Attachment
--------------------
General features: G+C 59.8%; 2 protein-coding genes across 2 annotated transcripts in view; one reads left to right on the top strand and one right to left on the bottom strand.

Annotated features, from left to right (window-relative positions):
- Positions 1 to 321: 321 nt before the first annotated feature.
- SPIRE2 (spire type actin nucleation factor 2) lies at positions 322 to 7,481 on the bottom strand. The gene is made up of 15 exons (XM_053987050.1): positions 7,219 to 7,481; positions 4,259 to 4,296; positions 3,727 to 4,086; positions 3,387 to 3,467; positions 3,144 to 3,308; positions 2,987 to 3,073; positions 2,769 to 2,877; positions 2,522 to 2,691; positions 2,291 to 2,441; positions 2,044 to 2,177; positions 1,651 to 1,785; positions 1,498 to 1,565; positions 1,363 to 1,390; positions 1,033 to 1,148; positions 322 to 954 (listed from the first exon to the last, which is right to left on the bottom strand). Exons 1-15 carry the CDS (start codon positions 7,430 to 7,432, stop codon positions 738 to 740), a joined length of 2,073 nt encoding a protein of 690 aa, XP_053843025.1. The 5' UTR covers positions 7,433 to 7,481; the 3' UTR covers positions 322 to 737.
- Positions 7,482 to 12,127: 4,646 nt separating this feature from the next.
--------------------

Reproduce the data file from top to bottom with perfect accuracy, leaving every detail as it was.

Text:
General features: G+C 59.8%; 2 protein-coding genes across 2 annotated transcripts in view; one reads left to right on the top strand and one right to left on the bottom strand.

Annotated features, from left to right (window-relative positions):
- Positions 1 to 321: 321 nt before the first annotated feature.
- SPIRE2 (spire type actin nucleation factor 2) lies at positions 322 to 7,481 on the bottom strand. The gene is made up of 15 exons (XM_053987050.1): positions 7,219 to 7,481; positions 4,259 to 4,296; positions 3,727 to 4,086; positions 3,387 to 3,467; positions 3,144 to 3,308; positions 2,987 to 3,073; positions 2,769 to 2,877; positions 2,522 to 2,691; positions 2,291 to 2,441; positions 2,044 to 2,177; positions 1,651 to 1,785; positions 1,498 to 1,565; positions 1,363 to 1,390; positions 1,033 to 1,148; positions 322 to 954 (listed from the first exon to the last, which is right to left on the bottom strand). Exons 1-15 carry the CDS (start codon positions 7,430 to 7,432, stop codon positions 738 to 740), a joined length of 2,073 nt encoding a protein of 690 aa, XP_053843025.1. The 5' UTR covers positions 7,433 to 7,481; the 3' UTR covers positions 322 to 737.
- Positions 7,482 to 12,127: 4,646 nt separating this feature from the next.